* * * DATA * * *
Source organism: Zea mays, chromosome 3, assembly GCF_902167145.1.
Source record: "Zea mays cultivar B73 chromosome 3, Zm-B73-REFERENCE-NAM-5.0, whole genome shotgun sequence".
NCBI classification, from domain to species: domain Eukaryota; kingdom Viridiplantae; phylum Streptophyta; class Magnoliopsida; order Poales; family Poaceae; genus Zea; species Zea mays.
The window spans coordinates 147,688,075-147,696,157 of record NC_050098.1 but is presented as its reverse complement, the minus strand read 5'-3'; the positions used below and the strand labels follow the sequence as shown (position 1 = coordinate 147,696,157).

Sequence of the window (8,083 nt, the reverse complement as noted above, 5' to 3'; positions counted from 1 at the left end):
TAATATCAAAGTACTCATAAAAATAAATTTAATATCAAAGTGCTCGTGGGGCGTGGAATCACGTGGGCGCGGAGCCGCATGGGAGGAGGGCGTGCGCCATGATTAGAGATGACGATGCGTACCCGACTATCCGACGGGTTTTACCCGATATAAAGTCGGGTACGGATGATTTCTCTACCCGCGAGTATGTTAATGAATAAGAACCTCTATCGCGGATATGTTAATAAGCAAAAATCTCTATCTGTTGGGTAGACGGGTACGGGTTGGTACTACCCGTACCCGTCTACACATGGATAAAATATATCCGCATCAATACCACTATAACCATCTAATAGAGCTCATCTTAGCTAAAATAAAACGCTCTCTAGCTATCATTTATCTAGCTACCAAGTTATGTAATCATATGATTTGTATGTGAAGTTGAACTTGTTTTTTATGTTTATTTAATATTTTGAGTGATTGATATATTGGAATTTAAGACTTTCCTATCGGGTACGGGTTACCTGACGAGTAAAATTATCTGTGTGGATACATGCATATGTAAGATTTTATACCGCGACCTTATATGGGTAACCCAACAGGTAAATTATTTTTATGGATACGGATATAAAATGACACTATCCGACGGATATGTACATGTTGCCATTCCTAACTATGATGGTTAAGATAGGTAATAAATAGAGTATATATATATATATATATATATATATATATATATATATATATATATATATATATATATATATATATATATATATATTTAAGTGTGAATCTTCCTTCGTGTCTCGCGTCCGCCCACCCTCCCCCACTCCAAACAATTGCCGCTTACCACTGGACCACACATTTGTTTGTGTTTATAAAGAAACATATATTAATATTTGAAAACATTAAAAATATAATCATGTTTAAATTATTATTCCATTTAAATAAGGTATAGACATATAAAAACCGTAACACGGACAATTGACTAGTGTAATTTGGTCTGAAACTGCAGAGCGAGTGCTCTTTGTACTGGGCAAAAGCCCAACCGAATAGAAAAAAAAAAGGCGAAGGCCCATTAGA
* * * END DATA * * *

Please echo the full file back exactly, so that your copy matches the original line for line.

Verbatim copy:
Source organism: Zea mays, chromosome 3, assembly GCF_902167145.1.
Source record: "Zea mays cultivar B73 chromosome 3, Zm-B73-REFERENCE-NAM-5.0, whole genome shotgun sequence".
NCBI classification, from domain to species: domain Eukaryota; kingdom Viridiplantae; phylum Streptophyta; class Magnoliopsida; order Poales; family Poaceae; genus Zea; species Zea mays.
The window spans coordinates 147,688,075-147,696,157 of record NC_050098.1 but is presented as its reverse complement, the minus strand read 5'-3'; the positions used below and the strand labels follow the sequence as shown (position 1 = coordinate 147,696,157).

Sequence of the window (8,083 nt, the reverse complement as noted above, 5' to 3'; positions counted from 1 at the left end):
TAATATCAAAGTACTCATAAAAATAAATTTAATATCAAAGTGCTCGTGGGGCGTGGAATCACGTGGGCGCGGAGCCGCATGGGAGGAGGGCGTGCGCCATGATTAGAGATGACGATGCGTACCCGACTATCCGACGGGTTTTACCCGATATAAAGTCGGGTACGGATGATTTCTCTACCCGCGAGTATGTTAATGAATAAGAACCTCTATCGCGGATATGTTAATAAGCAAAAATCTCTATCTGTTGGGTAGACGGGTACGGGTTGGTACTACCCGTACCCGTCTACACATGGATAAAATATATCCGCATCAATACCACTATAACCATCTAATAGAGCTCATCTTAGCTAAAATAAAACGCTCTCTAGCTATCATTTATCTAGCTACCAAGTTATGTAATCATATGATTTGTATGTGAAGTTGAACTTGTTTTTTATGTTTATTTAATATTTTGAGTGATTGATATATTGGAATTTAAGACTTTCCTATCGGGTACGGGTTACCTGACGAGTAAAATTATCTGTGTGGATACATGCATATGTAAGATTTTATACCGCGACCTTATATGGGTAACCCAACAGGTAAATTATTTTTATGGATACGGATATAAAATGACACTATCCGACGGATATGTACATGTTGCCATTCCTAACTATGATGGTTAAGATAGGTAATAAATAGAGTATATATATATATATATATATATATATATATATATATATATATATATATATATATATATATATATATATATATATATTTAAGTGTGAATCTTCCTTCGTGTCTCGCGTCCGCCCACCCTCCCCCACTCCAAACAATTGCCGCTTACCACTGGACCACACATTTGTTTGTGTTTATAAAGAAACATATATTAATATTTGAAAACATTAAAAATATAATCATGTTTAAATTATTATTCCATTTAAATAAGGTATAGACATATAAAAACCGTAACACGGACAATTGACTAGTGTAATTTGGTCTGAAACTGCAGAGCGAGTGCTCTTTGTACTGGGCAAAAGCCCAACCGAATAGAAAAAAAAAAGGCGAAGGCCCATTAGA